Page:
• This is a fragment, he thought, of something that once existed but that no longer grows here, like a corn field cut down…you could close a book and forget about it, knowing it would not lose its contents when you stopped reading, but music wasn’t the same, not for him, it was most alive when it was heard.

The rupturing of relationships is portrayed by Thien in an under-stated style that ramps up the tension and the pathos to an intensity far greater than had she used a vociferous style. The secret long-term connection between Sparrow and Kai is heart-breakingly written:

  • “Sparrow, remember the classics that we memorized? The words are still true. ‘We have no ties of kinship or even provenance, but I am bound to him by ties of sentiment and I share his sorrows and misfortunes.’ We’ve waited our whole lives and now the country is finally opening up. I’ve been thinking…there are ways to begin again. We could leave.”
  • The possibilities before Sparrow, which should have given him joy, instead broke his heart. He was no longer the same person.

Finally, Thien’s novel epitomizes the essentialness of memory and the active commitment to remembering. The “Book of Records,” with its dual literary and musical connotation, forms the core of this process of preserving memory. At the meta level, “Do Not Say We Have Nothing” serves the same function…and does so brilliantly.

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For more information on Madeleine Thien’s “Do Not Say We Have Nothing,” see: http://penguinrandomhouse.ca/books/259732/do-not-say-we-have-nothing#9780345810427

For more information on my books including my recently-published collection of gay literary short stories entitled “Book Tales” see: www.DavidGHallman.com

 

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The Pace of Writing

Over the past five years I’ve written three books (a memoir, a novel, and a collection of short stories) and the pace of writing has varied dramatically from one to the other. In retrospect, it strikes me that the difference was due to the relationship between the subject matter and my socio-emotional state.

I started writing August Farewell when my partner Bill died two weeks after a totally unanticipated diagnosis of stage-four pancreatic cancer. Those sixteen days between the diagnosis and his death were intense, traumatic and wrenching but also filled with blessed moments. Several weeks after his memorial service, I began to panic that I would forget many of the details of those two weeks as time passed with its inevitable slippage of memories. I wanted to hold on to those details and to be able to revisit in the future the preciousness of those final days that we had together. It was similar to how we value picture albums that contain treasured memories.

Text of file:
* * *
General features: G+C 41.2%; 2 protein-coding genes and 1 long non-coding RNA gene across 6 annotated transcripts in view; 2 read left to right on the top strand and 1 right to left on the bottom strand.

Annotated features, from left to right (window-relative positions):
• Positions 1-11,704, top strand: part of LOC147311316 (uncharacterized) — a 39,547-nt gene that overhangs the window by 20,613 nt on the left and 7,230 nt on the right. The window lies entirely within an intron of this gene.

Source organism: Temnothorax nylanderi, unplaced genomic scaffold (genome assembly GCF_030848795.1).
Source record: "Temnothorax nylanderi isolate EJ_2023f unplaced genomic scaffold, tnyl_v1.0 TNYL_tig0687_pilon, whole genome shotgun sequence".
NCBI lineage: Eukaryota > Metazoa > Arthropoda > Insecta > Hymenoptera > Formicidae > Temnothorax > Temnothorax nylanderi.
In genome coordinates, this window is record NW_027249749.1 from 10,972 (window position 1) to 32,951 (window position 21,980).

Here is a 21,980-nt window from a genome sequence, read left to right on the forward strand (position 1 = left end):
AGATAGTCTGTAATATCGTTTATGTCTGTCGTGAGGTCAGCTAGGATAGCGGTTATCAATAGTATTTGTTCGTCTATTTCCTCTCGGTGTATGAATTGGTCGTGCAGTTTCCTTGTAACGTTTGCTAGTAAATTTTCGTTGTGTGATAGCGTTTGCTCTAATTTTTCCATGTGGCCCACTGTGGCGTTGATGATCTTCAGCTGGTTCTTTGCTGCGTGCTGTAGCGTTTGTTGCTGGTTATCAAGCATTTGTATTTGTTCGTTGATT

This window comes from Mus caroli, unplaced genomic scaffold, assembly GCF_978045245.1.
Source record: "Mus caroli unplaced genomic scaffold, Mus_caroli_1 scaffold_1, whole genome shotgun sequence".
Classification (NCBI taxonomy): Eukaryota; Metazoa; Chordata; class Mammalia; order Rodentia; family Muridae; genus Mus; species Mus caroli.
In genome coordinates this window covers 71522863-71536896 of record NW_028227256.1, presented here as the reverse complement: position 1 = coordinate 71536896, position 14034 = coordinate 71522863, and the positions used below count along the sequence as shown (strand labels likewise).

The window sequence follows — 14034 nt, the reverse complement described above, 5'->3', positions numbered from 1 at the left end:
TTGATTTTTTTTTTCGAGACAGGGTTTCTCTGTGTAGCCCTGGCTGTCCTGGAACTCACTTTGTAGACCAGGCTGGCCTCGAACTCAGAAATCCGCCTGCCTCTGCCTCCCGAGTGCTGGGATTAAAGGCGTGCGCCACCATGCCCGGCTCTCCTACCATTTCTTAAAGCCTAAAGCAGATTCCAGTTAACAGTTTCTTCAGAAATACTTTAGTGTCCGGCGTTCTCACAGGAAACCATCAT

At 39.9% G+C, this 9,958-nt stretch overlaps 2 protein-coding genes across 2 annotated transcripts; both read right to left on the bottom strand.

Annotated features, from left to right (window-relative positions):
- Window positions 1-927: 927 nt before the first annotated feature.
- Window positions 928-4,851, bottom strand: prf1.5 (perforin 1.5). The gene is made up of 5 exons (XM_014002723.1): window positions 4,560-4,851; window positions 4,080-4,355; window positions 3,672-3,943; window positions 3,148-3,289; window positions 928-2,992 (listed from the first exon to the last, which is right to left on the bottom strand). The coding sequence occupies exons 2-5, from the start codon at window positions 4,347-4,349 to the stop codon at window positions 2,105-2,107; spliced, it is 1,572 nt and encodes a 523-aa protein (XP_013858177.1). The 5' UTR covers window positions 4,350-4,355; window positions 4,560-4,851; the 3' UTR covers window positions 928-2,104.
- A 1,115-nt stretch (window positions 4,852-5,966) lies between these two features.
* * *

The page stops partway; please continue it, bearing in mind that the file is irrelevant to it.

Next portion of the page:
I started writing. It was as if my heart had broken open and the material poured out of it. Quite spontaneously, I began to integrate vignettes or flashbacks of experiences that we had over our thirty-three years as a couple. I wrote almost non-stop for six weeks. I had to remind myself to eat and to sleep. I intended it only as a record for myself with no one else ever reading it. A few close friends learned of it and asked to see it. I agreed. Then, with my permission, they started circulating the manuscript more broadly. People kept telling me two things: this could be helpful for others dealing with the death of a loved one, and secondly, this is an incredible gay love story that should be shared. After a year of cajoling from friends, I agreed to have it published. August Farewell has now been read by thousands of people around the world.

Though writing August Farewell had somewhat of a cathartic effect in helping me with Bill’s death, I was still convulsed with feelings of loss. His had been the culmination of a series of family deaths over a relatively short few years including the suicide of my younger brother and the deaths of my parents and Bill’s parents. I was now alone, had time on my hands having recently retired, and had the tranquility and solitude of our home.

Writing had always been a passion of mine and a source of creative nourishment for me. I came up with the idea to write a piece of fiction—something I had never done—through which I could continue grappling with the psychological and emotional challenges of all these family deaths and the end of my professional career with retirement. I thought that tackling fiction would be stimulating for me intellectually and artistically. Indeed it was. I loved the process of working primarily from my imagination—there was a kind of liberation from the strictures of non-fiction work such as the five academic books on environmental ethics that I had written during my working life.